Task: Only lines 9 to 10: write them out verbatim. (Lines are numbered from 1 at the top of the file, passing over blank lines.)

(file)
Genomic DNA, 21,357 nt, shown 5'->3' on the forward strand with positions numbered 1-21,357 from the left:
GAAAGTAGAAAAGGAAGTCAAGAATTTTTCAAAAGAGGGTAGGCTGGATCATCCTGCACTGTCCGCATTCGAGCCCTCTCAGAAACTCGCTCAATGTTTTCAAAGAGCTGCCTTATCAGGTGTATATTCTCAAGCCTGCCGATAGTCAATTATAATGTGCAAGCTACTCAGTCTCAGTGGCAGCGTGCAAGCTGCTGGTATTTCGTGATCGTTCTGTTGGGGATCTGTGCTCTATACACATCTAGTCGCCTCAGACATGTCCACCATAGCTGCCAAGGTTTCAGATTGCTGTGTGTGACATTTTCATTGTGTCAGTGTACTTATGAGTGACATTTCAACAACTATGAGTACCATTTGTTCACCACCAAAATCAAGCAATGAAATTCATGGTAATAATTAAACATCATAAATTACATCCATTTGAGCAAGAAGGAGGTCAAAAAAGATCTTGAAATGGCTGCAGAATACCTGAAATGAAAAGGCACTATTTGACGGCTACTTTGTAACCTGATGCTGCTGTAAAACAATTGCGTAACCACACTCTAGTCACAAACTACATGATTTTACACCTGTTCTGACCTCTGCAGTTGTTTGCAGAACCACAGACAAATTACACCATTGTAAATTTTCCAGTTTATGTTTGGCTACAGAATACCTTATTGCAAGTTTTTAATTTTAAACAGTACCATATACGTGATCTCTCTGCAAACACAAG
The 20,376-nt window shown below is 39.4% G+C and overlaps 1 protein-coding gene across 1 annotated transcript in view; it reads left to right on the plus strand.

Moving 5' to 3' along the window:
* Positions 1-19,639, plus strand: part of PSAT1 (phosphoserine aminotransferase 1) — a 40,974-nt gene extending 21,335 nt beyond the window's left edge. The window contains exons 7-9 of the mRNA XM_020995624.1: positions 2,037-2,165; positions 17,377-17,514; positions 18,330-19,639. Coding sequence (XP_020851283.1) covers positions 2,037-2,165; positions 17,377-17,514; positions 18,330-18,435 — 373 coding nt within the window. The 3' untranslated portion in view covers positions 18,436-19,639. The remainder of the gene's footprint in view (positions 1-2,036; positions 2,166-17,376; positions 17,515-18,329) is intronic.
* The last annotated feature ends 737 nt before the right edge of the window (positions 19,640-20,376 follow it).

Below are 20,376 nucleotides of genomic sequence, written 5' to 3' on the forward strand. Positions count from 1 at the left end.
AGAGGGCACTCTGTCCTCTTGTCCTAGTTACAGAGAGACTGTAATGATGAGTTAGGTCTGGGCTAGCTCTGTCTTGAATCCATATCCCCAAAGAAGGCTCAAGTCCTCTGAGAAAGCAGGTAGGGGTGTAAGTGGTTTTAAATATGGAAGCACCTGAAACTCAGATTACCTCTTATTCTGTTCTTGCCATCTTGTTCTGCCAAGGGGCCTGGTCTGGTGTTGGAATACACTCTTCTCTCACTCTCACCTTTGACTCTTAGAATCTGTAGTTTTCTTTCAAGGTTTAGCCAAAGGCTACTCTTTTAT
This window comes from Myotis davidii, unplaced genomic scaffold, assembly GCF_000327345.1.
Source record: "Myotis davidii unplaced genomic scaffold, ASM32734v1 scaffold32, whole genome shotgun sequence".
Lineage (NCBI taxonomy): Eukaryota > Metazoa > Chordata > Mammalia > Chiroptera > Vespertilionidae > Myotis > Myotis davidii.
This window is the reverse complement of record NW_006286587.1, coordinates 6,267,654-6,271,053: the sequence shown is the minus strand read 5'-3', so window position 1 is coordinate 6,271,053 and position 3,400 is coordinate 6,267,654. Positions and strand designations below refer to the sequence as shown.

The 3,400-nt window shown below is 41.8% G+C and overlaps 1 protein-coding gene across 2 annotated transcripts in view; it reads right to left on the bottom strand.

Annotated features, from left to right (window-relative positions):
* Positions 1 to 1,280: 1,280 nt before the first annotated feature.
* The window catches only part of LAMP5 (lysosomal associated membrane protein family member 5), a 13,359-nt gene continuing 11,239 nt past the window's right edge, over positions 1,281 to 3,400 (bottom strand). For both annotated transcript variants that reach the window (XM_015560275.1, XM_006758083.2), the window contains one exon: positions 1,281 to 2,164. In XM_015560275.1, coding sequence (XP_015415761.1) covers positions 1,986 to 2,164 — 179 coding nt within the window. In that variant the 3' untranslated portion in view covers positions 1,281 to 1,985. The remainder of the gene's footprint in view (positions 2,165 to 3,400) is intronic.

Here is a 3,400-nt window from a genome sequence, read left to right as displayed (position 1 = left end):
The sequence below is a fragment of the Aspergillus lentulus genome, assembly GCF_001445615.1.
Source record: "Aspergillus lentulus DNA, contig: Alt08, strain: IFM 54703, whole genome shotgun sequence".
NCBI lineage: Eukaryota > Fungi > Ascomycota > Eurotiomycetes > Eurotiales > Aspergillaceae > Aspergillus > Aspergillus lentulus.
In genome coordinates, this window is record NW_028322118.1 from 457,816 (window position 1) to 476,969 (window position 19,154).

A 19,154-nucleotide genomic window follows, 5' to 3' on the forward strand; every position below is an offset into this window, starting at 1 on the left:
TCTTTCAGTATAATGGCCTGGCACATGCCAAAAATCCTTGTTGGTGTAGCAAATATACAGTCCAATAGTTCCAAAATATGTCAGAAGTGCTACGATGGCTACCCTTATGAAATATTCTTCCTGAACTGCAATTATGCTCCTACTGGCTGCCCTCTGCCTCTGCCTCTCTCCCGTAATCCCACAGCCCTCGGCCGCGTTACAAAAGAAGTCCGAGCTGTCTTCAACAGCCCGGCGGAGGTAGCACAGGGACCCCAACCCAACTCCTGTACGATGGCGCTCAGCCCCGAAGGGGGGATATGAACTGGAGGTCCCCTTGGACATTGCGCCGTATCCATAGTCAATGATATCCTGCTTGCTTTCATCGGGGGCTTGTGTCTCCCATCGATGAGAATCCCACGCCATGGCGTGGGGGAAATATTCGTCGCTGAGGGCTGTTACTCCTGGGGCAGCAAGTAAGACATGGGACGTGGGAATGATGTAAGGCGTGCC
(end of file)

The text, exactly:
This window comes from Myotis davidii, unplaced genomic scaffold, assembly GCF_000327345.1.
Source record: "Myotis davidii unplaced genomic scaffold, ASM32734v1 scaffold32, whole genome shotgun sequence".